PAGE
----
Not every item in the prefabs section is a structure from the main game. You’ll find some asset dumps, not to mention ready-made pieces from Epic Games to help you make a Fortnite mini game within minutes. This makes finding very specific objects a bit tricky, so expect to be spending a lot of time deleting unwanted objects just because you really wanted a certain material. A few prefabs to look out for include the Obstacle Course gallery and the Indestructible gallery – the former is great for parkour builds, while the latter helps you control player movement in death match modes.
It won’t take you long to figure out the basics of Creative mode, but if you want to create your own mini games you’ll need to know how to finesse things a little. Here’s are some of the advanced controls you should be aware of:
How to get objects to float
When using the AR Phone and moving objects you’ll notice the Drop option that’s assigned to the G key – when this is set to ‘on’ then any object you place will fall to the ground. If you want objects to float in order to create parkour mini games then simply toggle ‘off’ and whatever you place will hover in the air indefinitely.
How to place objects evenly apart
Not all of us are comfortable placing objects all over place in a disorderly fashion, so if you’d like all of your objects either snapped in place or spaced evenly apart you’ll need to use the Grid Snap feature assigned to the V key. This is set to off by default, but it actually has three settings that you can cycle through depending on your needs. The first setting, 16, will basically glue objects together, while the last setting, 2, will leave a hefty gap between assets, perfect for placing bollards in a race track.
How to toggle collision
Hold the V key to change whether or not items can clip through one another. This is very helpful when it comes to creating new structures out of numerous different items and assets.
If you hit Esc and go to the very bottom of the menu drop down list you’ll spot a yellow button called My Island. This is where you can change basic match settings and team rules so that you can start your ideal Fortnite mini game – everything from game mode, teams, time limit, and spawn location can be tweaked here.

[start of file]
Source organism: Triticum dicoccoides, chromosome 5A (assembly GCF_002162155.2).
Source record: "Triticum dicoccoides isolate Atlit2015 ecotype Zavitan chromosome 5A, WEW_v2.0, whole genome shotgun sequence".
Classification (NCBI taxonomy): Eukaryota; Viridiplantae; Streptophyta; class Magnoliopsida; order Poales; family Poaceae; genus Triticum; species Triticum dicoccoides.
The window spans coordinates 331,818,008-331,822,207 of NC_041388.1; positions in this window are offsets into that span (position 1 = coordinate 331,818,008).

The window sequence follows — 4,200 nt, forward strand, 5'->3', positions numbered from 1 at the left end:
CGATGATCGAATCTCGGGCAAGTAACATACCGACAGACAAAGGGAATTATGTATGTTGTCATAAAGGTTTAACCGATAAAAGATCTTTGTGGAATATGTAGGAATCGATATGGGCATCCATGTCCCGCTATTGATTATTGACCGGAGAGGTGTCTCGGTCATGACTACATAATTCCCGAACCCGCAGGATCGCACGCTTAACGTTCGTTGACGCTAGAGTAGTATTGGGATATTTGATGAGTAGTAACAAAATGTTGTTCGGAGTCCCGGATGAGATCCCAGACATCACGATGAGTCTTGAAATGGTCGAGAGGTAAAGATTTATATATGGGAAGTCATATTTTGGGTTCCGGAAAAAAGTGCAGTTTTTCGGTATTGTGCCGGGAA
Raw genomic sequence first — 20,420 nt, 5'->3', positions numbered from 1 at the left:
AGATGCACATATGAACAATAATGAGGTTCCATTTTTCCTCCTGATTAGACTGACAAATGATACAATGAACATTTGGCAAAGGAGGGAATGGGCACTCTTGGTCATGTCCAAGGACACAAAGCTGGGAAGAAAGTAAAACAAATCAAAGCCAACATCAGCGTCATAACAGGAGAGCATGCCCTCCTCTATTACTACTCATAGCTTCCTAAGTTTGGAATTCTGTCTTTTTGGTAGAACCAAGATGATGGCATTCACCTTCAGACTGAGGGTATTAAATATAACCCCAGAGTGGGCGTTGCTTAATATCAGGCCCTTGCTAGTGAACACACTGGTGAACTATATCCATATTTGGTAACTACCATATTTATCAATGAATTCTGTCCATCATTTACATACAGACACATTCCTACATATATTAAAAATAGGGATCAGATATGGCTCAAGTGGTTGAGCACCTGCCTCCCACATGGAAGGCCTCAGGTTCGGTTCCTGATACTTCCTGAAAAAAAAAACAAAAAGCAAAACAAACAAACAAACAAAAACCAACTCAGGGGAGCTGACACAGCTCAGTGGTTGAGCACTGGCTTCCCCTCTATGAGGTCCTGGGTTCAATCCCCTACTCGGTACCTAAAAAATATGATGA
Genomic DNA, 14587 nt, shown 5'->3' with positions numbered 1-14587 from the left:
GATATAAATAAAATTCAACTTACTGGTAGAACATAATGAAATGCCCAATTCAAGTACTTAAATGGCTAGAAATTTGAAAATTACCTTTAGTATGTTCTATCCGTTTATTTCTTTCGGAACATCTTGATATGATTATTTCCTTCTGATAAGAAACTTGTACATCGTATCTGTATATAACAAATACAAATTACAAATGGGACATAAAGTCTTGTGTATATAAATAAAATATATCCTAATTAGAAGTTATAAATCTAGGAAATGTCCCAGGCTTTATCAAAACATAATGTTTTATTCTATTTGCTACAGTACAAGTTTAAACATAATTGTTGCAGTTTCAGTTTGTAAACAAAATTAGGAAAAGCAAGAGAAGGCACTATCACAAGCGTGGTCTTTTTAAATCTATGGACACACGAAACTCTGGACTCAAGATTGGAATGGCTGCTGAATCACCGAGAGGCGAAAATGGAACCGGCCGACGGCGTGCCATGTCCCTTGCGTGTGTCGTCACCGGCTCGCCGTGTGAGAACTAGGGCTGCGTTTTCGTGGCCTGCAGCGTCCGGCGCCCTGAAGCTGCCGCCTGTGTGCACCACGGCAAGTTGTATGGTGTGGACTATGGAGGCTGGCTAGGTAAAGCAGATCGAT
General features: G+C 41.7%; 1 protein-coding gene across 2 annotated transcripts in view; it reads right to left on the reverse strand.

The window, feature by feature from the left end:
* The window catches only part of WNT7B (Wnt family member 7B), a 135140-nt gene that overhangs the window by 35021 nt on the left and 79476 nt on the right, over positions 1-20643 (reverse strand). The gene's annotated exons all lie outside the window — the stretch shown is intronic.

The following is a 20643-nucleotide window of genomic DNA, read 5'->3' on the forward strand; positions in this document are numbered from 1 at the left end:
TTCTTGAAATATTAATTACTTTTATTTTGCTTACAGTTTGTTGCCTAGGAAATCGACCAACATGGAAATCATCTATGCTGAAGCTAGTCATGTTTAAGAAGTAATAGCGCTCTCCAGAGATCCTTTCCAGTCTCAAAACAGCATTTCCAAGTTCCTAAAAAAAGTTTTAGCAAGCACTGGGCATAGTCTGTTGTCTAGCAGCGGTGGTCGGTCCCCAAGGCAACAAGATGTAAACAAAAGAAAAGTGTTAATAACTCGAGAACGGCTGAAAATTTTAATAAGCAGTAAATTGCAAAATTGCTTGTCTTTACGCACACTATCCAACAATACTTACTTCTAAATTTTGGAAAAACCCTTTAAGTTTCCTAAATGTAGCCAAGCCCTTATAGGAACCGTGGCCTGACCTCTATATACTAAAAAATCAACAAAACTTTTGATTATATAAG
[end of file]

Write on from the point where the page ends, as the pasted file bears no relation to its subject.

This is also where you can reset your island and change edit permissions, in case you were worried about people jumping in and changing your masterpiece.
The lobby size for Creative mini games appears to be set at 16, so you’ll be able to squeeze four squads full of your best friends into each miniature island.
Creative mode also features a couple of new toys for players to mess around with that you can’t get in Battle Royale mode. The first is an electric fence that zaps for five damage and pushes you back, these are great to place as obstacles in a race course for the ATK. You can also add ice sheets, which work just like the Chiller traps but without sticking to your feet after you’ve left the surface.
You’ll also find all the tools you need for creating your ideal multiplayer maps here. New devices like the Item Spawner and Player Checkpoint Plate give you even more power over what kinds of games you can make using Creative, so get experimenting.
A recent update added a fifth Island for every player to build upon. Unlike the other four Creative Islands, this one is dedicated to The Block contest, which showcases player-made creations in a portion of the Fortnite Battle Royale map where Risky Reels used to be. This Island will provide the exact block that appears in Battle Royale, so you don’t have to guess the size or proportions.
Fortnite Creative has been with us since late last year. That means we’ve had plenty of Fortnite codes to sift through on our way to finding the best of them. We’ve conveniently piled together, because we’re nice.